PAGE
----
I’m baffled as to how to answer the question I get most often, “How long have you been unemployed?” My answer: define unemployed. It might be when my temp contract ended (Sept. 20, 2011). Or the last time I had a full-time salary with benefits (Nov. 2008). Or maybe the last time I had a full-time salaried position without benefits (Jan. 2011)? Or depending on how you look at it, I’ve never really stopped working–I manage to bring in income every month–somehow.
You might say my unemployment started December 8, 2006, right before the holidays, when I was laid off from my position as managing editor of Sky & Telescope magazine. My wonderful boss came into my wonderful office of this dream job that I had only had eight months to enjoy, and said I would have to go. Advertisers had pulled out in great big chunks from the magazine due to the poor economy and because of the transition to everything being free and lovely on the web. He didn’t have to say print magazines were suffering. Everyone in publishing knew that. With many other wonderful colleagues losing their jobs that day and over the next year (including that boss), this is the layoff marked most indelibly in my mind as my biggest career heartache to date. Usually work sucks and a job is a job, but my family and close friends know my short time at Sky&Tel was admittedly the last time I was thrilled about my job. It’s like a lover that you don’t have time to tire of. It dumped me much too soon and I still pine for it.
To get by while I looked for another job, and to minimize the appearance of down time on my resume, I started freelancing as Stellar Editorial Services. I set up shop at home, built a little website to promote myself, and started networking. Before long, Sky&Tel contacted me to finish some book editing work on a freelance basis, and I began to think, “Maybe I could really do this full-time, not just as a stop-gap.”
But freelance work was (still is) hard to find and the pay was dodgy. I started substitute teaching at my son’s school for $65/day–an income so low, the high-school kids were making more at their after-school jobs. It barely reduced the amount of my unemployment check.
The Sky&Tel layoff was my not first time being unemployed, but looking back, that’s when I feel like I lost my upwards trajectory–like so many of us. Nonetheless, within six months I had another full-time salaried position as senior editor at Laser Focus World magazine (my second time around at LFW). It was solid income, although not the peak of my career or responsibilities. I had been an editor in chief before. But getting paid fairly (there was a nice bonus that year) and being able to go home most nights at a reasonable hour was a fantastic thing, even if the company did start to pile on the work. “We can’t complain,” said a colleague. “At least we have a job!” Times were tough, we knew…and about to get tougher. After only year and a half, I was laid off of that staff position. It was November 2008. It’s been four years since I lost my health benefits, 401K, and paid vacation days.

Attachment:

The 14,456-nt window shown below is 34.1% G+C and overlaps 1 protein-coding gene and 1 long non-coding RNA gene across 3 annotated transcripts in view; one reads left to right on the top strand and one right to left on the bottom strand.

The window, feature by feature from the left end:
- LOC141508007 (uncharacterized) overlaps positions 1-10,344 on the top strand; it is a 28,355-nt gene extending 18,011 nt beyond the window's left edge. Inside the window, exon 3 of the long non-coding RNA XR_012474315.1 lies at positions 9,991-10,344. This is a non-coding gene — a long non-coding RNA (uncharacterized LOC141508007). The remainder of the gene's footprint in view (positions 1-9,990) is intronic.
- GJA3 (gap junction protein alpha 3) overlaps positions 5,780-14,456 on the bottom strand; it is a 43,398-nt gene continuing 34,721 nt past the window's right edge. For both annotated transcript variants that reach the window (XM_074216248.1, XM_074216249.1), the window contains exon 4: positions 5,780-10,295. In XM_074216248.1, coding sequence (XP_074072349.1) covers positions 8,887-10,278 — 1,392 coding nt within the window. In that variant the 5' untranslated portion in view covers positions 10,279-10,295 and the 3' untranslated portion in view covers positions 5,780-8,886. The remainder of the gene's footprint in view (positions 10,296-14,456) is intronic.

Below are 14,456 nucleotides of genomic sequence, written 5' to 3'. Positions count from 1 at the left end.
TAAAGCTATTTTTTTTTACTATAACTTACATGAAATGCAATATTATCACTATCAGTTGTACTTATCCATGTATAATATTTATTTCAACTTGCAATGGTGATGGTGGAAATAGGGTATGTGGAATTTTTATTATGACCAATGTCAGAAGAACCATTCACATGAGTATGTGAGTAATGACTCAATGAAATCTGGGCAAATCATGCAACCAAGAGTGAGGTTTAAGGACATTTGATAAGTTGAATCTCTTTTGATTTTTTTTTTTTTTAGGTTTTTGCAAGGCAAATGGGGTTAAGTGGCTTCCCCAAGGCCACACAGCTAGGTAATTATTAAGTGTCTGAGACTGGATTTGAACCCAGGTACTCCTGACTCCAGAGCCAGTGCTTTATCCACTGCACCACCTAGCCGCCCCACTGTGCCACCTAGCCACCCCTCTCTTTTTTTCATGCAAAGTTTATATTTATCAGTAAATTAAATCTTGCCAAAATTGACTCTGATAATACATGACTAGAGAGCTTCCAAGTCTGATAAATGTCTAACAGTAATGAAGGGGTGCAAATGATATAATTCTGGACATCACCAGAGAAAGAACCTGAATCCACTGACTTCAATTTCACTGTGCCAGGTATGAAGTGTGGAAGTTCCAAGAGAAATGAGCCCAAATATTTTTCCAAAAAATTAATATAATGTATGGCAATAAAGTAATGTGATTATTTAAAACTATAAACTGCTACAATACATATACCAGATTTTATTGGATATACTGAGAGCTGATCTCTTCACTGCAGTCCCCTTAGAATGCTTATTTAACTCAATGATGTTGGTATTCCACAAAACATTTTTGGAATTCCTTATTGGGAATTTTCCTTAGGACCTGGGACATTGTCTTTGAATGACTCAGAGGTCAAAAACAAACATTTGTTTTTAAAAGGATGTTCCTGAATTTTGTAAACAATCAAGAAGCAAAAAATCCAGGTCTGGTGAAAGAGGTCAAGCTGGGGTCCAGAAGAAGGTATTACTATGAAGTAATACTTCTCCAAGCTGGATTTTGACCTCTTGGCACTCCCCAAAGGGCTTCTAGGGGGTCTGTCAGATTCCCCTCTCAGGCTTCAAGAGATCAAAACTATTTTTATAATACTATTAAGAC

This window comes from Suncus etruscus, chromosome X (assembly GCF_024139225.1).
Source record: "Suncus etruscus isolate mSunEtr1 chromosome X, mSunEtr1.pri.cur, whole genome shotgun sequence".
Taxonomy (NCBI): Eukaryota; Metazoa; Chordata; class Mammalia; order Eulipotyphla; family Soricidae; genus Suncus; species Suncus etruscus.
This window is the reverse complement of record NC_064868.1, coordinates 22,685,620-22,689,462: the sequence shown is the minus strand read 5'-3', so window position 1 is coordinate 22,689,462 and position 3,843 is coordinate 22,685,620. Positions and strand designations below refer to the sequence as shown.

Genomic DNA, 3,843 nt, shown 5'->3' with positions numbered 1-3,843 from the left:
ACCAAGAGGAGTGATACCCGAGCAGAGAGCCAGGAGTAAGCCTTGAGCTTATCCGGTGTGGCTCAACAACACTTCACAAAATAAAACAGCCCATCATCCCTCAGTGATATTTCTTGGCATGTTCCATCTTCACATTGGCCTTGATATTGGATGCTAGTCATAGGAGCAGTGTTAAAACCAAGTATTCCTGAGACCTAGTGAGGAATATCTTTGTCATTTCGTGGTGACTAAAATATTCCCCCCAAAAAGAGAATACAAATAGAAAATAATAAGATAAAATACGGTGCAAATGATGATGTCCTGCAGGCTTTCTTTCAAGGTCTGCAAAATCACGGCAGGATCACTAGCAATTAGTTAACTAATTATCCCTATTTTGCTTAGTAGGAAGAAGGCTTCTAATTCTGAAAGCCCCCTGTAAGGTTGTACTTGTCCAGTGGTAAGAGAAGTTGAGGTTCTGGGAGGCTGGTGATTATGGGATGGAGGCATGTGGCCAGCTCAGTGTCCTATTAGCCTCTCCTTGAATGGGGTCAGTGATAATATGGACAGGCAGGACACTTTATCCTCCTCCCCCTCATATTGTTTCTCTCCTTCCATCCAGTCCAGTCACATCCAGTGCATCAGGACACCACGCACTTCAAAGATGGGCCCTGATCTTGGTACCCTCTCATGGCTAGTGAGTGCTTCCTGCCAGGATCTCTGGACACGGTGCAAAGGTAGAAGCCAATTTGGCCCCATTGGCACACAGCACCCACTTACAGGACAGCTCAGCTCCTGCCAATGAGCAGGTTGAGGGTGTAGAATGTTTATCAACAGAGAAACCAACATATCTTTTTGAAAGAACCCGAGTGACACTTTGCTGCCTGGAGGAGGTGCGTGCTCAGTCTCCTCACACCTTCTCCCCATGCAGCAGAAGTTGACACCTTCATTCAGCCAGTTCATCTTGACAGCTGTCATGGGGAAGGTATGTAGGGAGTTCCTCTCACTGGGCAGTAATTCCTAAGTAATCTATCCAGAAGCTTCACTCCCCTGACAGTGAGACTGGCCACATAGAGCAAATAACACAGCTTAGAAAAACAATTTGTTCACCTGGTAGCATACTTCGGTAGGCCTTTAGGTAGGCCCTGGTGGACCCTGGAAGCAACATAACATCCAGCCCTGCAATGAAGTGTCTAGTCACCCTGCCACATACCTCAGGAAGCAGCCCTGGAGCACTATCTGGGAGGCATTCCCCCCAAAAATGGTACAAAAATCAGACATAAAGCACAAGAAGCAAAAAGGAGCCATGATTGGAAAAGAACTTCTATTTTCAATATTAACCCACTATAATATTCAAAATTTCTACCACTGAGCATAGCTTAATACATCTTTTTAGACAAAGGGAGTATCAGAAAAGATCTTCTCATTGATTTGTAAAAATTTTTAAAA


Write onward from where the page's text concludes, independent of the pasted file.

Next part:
After that layoff [Note: it was also my second time being laid off from Laser Focus World–the first was in 2003], I was even more panicked because jobs were even harder to find. So I filed a claim for unemployment in New Hampshire, where Laser Focus World was located. The unemployment benefit rate in NH is nearly half of what it is in Massachusetts, where I live, partly due to a lower cost of living in NH. I might have moved to NH if I didn’t have a shared custody arrangement in Mass. Instead of collecting between $600-800/week in benefits, I was able to collect only $427/week, which included a $25 child allowance and a $25 federal supplement.
Within a month, Laser Focus World hired me to write one freelance article per month for a fraction of the pay I had been getting. Score! But it wasn’t enough. So I started subbing again–always an act of desperation. I was very worried about losing my car. I was worried I would not being able to pay the mortgage on my 2-BR condo. This is when people started asking me, “How do you DO it? How are you keeping the car and your home? What are you LIVING on?”
I could claim it was the obvious: I never missed a week of filing for unemployment. It’s not a big secret: file early and file often! From the week after you lose your job, until you have solid work, keep filing that claim. You don’t know how long you’ll be unemployed. I know people who felt guilty or embarrassed to collect while they were waiting tables. What many people don’t realize that in many states, you can earn up to 30% of your unemployment income before it reduces your benefits. If you earn more than that, it reduces your benefits dollar for dollar until you are earning 130% of your benefits. This enables you to s-t-r-e-t-c-h your benefits over time while you look for a job. Some weeks I made enough money from a freelance project and didn’t need to collect. But even if you only qualify for $50/week–file!
When the benefits run out, that’s when life gets a lot more complicated. That’s where ingenuity, extreme frugality, and the “I WILL NOT LOSE EVERYTHING” mindset must continue on its own, without unemployment compensation. That’s when we join the uncounted millions of underemployed.